During their run for the U.S. presidency, presidential candidates don't agree much on anything but, surprisingly, they agree on one thing: there are business practices that destroy American jobs and thus adversely affecting the middle class.
The situation was best described by Greg Valliere, Horizon Investments chief strategist. "I think that the anti-business climate is as toxic as I've ever seen," said Valliere. "It's something that has united both parties. How's that for a twist?" he added.
Douglas Holtz-Eakin, president of the America Action Forum, an economist and former campaign adviser to John McCain stated that the current presidential candidates, even the incumbent president, are getting sensitive to the cries of an angry electorate.
"People are saying, 'I'm not getting a raise,'" said Holtz-Eakin.
"Sanders is saying the system's rigged, and Trump is saying the same thing. If we were getting healthy wage increases, maybe that message wouldn't stick as well," Holtz-Eakin added.
Here are some of the latest stands of presidential hopefuls regarding large businesses in the country.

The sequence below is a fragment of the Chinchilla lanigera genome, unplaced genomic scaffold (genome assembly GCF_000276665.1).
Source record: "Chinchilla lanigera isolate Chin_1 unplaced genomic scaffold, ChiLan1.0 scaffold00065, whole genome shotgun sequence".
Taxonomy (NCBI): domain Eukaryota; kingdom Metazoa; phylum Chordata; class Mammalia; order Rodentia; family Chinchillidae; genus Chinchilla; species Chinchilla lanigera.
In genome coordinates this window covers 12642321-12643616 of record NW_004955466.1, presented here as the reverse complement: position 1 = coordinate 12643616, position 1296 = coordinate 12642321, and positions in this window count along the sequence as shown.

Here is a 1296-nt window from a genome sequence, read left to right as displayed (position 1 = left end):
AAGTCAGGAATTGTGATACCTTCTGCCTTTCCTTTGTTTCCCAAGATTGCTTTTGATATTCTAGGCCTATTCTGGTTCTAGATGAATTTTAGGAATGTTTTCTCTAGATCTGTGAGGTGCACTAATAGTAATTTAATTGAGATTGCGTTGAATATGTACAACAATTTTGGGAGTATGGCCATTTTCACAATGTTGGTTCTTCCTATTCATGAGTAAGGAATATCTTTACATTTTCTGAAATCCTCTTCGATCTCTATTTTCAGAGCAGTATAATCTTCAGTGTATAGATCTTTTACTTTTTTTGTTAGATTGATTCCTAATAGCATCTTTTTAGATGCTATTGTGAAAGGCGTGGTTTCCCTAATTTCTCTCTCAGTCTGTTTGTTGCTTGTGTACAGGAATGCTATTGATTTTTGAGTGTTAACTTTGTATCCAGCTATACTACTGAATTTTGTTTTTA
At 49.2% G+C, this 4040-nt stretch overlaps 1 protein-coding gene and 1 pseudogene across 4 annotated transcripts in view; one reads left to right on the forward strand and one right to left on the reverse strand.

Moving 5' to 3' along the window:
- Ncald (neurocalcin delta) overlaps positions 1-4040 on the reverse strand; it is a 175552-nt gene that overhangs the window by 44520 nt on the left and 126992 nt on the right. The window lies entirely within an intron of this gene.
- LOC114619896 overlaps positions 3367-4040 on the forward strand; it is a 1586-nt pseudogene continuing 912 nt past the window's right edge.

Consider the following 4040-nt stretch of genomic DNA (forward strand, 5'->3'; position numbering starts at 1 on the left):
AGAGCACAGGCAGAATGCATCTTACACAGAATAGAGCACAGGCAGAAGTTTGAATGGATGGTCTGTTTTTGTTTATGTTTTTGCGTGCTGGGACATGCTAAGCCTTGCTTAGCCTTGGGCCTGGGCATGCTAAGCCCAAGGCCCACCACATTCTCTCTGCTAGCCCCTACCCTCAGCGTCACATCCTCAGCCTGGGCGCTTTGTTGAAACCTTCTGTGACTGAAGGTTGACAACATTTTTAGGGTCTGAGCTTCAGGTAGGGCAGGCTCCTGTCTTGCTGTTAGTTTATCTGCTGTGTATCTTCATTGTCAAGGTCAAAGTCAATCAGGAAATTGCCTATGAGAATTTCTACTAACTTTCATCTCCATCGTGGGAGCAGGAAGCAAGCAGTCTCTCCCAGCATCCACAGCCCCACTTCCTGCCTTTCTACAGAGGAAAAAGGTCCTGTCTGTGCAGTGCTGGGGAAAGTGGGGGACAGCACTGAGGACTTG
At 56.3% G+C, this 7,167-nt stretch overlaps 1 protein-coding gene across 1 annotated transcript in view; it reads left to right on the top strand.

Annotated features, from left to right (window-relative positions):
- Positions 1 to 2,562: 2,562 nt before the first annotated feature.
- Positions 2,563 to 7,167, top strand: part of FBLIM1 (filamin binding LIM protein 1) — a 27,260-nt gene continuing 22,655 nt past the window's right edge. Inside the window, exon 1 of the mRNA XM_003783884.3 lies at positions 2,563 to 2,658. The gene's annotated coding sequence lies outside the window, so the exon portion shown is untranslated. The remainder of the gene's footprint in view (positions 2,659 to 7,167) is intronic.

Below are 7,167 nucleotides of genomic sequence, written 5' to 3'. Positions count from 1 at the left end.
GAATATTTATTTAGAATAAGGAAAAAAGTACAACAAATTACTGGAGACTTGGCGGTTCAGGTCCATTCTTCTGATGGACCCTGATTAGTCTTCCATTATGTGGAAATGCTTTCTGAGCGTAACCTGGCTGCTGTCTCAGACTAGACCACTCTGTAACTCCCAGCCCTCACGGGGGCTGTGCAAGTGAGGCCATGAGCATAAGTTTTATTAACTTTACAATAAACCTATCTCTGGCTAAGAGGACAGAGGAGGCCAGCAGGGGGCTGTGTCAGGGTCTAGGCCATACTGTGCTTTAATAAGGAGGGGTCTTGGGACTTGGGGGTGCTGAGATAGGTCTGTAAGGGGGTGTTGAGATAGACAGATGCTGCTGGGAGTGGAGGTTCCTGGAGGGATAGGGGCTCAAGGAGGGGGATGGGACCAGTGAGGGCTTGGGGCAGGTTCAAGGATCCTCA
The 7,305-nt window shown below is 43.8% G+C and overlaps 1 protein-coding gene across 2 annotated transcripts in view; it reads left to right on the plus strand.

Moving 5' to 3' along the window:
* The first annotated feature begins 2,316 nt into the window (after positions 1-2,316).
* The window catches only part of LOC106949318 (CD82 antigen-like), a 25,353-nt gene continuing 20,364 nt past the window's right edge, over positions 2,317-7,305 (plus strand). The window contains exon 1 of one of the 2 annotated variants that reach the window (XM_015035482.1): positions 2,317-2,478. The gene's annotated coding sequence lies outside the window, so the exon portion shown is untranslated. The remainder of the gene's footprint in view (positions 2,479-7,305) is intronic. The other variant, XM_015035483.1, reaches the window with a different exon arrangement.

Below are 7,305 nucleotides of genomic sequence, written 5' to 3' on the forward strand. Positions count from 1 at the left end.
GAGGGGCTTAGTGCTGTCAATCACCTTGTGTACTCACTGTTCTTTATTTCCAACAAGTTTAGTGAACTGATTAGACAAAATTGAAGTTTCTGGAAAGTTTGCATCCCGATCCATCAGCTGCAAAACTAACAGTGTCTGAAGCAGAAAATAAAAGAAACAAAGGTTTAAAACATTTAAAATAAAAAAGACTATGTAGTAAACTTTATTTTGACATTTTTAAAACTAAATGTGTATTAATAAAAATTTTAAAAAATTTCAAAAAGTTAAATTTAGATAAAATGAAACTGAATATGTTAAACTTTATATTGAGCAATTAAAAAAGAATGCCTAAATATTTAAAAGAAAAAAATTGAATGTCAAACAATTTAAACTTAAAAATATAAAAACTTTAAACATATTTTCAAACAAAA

Trump on Amazon
Donald Trump has criticized Jeff Bezos, Amazon CEO for buying the Washington Post so that his company could avoid paying taxes as well as induce the government to create regulations that would favor the company.
In an interview with the New York Daily News, Bernie Sanders said GE is "destroying the fabric of America" by transferring jobs to Mexico, effectively shutting down manufacturing facilities and reducing its tax bills.
Clinton on Oreos
Hillary Clinton, together with Trump and Sanders, has criticized Mondelez International for its plan to slash 600 jobs in its Chicago Oreo factory and transfer these positions to its operations in Mexico.
Cruz on TPP
Although Republicans support Trans-Pacific Partnership deals, Ted Cruz does not. He is not backing up the deal that Obama agreed with the 12 Pacific Rim countries. He said this deal will not favor the citizens of the country.